Or could, in some upside-down ironic sort of way, this awful incident 
accelerate U.S. involvement and maybe point to the parties the need to 
move more quickly to a solution?

SECRETARY CHRISTOPHER:  It's a serious situation, as President Clinton 
said today.  Nevertheless, the peace process has proved quite durable.  
I believe this is the most serious situation since the series of four 
deadly bombings in Israel.  But the peace process survived that and has 
survived other threats to it.

I think the determination of the parties, as the Foreign Secretary said, 
and their belief in the peace process, is the strongest ally we have at 
this moment.

I talked to Prime Minister Netanyahu just after he arrived back in 
Israel from his shortened trip to Europe.  He told me that he hoped to 
meet with Chairman Arafat as soon as it could be arranged to discuss 
calming this incident and in getting back to the peace process.  I think 
that's a good sign.  Chairman Arafat clearly feels the same way.

I did talk to the President after talking with the Prime Minister.  I 
think the President urged me, once again, to tell the parties that we're 
prepared to do anything we can to be helpful to ensure that we get the 
peace process back on track.

QUESTION:  Mr. Secretary, is it necessary for you to take a trip to the 
region any time soon?

SECRETARY CHRISTOPHER:  I don't have any plans to do so.  But as the 
President said, and as I'm saying now, we're prepared to do whatever 
would be helpful to the parties in the situation as we have been for a 
long time.

QUESTION:  Could I ask both gentlemen whether you have any concern that 
Mr. Arafat, whose authority has been a bit undermined, as some would 
suggest by Mr. Netanyahu's policies, is in danger of losing control over 
his own street and what implication that might have for the peace 

SECRETARY RIFKIND:  I don't think there is any immediate danger of that.  
But all political leaders have to show that they can take forward the 
aspirations and the objectives of the people whom they lead.  I think 
Mr. Arafat has provided very fine leadership.  I think there is no 
serious proposition that there is an alternative leadership available.  
But he does need to be able to deliver good, constructive progress on 
the peace process itself.  No one expects dramatic results overnight.  
But I believe the Israeli Government should see the Palestinian 
leadership as people with whom they can cooperate, with whom they have 
very wide areas of common interest.  But that does require trust.  It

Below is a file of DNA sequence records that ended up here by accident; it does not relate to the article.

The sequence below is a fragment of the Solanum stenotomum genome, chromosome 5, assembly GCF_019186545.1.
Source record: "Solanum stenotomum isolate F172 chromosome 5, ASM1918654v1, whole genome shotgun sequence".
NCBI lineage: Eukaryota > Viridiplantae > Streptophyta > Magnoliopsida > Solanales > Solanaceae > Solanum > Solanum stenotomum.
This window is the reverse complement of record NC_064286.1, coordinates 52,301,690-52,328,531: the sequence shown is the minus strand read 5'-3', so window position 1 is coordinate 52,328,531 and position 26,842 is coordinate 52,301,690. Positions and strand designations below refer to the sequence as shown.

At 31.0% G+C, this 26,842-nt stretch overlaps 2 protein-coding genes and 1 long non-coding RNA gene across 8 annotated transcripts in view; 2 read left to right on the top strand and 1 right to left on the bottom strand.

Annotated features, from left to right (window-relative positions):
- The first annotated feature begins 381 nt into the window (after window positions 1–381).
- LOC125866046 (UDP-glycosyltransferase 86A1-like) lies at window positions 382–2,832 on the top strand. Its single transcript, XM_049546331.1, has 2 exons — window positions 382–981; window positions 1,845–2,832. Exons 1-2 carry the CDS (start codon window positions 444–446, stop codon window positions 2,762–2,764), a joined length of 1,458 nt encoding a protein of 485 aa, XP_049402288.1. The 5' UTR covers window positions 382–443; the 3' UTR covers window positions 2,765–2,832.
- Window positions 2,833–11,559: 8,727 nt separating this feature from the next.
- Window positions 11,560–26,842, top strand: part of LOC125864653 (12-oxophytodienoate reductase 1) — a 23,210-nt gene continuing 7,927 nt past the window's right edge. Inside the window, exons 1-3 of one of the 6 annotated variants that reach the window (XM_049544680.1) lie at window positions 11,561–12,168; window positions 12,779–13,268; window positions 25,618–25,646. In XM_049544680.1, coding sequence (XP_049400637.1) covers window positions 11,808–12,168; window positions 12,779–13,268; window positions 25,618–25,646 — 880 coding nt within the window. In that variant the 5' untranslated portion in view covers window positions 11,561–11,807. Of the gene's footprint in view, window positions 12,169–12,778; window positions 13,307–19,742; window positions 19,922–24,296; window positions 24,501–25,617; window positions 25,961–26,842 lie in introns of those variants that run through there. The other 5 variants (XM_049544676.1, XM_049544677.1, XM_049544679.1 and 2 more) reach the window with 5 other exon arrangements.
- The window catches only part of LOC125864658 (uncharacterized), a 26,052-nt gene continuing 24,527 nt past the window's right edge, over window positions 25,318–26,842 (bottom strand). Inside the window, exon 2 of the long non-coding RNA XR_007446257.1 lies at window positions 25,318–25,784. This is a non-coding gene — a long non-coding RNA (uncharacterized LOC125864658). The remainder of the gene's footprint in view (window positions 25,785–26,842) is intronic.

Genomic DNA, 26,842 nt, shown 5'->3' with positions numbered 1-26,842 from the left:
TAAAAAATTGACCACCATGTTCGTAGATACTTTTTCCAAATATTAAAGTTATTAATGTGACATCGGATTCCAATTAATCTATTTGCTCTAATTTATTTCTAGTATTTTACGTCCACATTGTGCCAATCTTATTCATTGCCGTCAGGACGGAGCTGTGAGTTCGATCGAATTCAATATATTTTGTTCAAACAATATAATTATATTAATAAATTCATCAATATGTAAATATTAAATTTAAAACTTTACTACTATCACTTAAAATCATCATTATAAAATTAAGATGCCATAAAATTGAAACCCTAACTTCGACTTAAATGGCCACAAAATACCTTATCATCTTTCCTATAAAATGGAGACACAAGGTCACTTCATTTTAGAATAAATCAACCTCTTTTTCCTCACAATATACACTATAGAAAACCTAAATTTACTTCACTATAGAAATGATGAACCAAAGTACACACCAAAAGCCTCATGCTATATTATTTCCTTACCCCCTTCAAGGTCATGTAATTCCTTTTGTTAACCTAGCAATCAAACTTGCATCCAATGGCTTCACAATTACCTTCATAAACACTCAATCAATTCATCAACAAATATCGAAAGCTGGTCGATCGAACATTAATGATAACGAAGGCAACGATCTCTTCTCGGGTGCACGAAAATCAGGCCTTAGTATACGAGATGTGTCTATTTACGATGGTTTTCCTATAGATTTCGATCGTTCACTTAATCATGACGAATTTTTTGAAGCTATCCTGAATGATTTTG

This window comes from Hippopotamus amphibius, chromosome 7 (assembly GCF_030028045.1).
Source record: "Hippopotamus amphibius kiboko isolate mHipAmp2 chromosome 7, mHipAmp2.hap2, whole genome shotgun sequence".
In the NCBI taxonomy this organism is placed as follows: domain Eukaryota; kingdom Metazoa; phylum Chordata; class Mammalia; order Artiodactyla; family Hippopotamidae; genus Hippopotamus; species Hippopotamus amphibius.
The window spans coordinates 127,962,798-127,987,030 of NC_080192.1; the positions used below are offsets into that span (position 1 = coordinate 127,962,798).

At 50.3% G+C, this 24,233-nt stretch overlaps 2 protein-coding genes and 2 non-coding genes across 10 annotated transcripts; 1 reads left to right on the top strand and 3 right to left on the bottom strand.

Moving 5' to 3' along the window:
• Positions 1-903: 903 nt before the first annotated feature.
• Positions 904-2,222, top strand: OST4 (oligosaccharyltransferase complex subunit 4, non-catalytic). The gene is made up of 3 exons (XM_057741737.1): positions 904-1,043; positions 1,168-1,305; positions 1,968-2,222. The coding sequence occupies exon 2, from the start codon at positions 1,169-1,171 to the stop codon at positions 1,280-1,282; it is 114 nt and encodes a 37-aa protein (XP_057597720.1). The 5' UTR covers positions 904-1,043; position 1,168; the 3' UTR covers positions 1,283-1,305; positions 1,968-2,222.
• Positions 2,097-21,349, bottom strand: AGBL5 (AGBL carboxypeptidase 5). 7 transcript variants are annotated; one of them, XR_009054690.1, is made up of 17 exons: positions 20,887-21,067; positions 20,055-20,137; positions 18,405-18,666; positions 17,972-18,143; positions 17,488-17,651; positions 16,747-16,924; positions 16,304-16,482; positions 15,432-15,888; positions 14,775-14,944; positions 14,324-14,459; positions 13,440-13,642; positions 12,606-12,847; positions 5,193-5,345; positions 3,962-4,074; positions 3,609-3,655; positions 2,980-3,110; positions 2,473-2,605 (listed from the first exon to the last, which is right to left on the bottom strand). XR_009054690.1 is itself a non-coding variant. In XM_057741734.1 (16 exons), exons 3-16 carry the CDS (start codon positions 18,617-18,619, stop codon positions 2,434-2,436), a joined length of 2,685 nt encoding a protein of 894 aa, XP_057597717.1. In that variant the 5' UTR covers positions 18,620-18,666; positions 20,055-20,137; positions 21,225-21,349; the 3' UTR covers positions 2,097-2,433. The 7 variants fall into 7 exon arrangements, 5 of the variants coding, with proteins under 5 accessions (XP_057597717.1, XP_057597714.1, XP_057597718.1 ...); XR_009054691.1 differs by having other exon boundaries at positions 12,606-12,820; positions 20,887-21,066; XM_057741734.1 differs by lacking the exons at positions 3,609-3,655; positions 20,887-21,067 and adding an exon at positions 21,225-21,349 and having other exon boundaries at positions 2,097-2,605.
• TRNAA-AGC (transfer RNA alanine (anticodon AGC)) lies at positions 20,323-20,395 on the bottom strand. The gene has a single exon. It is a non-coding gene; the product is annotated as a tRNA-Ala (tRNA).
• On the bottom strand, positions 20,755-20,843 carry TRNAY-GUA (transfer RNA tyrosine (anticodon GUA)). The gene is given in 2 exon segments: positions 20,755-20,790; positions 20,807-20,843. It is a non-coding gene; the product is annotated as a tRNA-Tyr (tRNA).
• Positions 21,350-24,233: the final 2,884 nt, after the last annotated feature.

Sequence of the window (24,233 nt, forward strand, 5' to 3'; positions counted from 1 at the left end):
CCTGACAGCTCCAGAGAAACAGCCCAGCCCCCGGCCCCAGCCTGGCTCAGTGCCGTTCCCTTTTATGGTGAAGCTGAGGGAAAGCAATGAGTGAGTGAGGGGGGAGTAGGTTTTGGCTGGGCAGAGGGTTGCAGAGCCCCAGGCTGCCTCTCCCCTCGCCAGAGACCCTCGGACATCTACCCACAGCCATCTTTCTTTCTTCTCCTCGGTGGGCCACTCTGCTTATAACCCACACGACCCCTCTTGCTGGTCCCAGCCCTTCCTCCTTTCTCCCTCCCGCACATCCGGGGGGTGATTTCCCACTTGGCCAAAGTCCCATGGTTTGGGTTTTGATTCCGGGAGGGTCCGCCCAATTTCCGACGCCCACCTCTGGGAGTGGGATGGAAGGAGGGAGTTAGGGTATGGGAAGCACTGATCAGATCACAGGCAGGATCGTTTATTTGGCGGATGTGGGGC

requires cooperation, and it requires a sensitivity and a flexibility to 
the needs that each have.  That has not always been present and it's 
something which needs to be revived in a very visible and very 
convincing way.

QUESTION:  Could the Secretary possibly answer?

SECRETARY CHRISTOPHER:  I generally agree with the Foreign Secretary.  
The important thing now is to get the parties back to the negotiating 
table where tangible progress can be made so it can be brought to the 
benefit of the citizens of both the Israeli public and the Palestinian 
public.  That's what is necessary now, and that's what we're going to be 
urging the parties to do.

QUESTION:  Mr. Secretary, what advice did you offer Prime Minister 
Netanyahu and Chairman Arafat if you had a chance to connect with 
Chairman Arafat yet?  What specific advice did you offer them beyond 
telling them to calm down and not take inflammatory action?

Secondly, some people have criticized the United States for not seeing 
this coming, not trying to block the tunnel opening, letting relations 
deteriorate to this point where you see the fighting in the streets.  So 
how would you answer those people who say that you didn't see it coming?  
First practical advice --

SECRETARY CHRISTOPHER:  Lee, you won't be surprised that I'm going to 
follow my usual course and not tell you the recommendations that I've 
given the parties on specific matters beyond the general advice to calm 
the situation; not to delay in getting back to the negotiations and, as 
the President said, not to do anything to undermine the peace process.

As far as seeing it coming, we have been concerned for some time that 
the parties take actions that would produce tangible benefits.  We've 
been encouraging them to get back to the negotiating table.  I think 
that's where we were and that's where we are.  This tragic incident has 
spiraled in a very deadly and unhappy way.  I hope it's a reminder to 
all parties.

The best thing that could come out of this tragic incident is that it 
serves as a warning signal of the need for the parties to make genuine 
progress on the ground.

Thank you very much.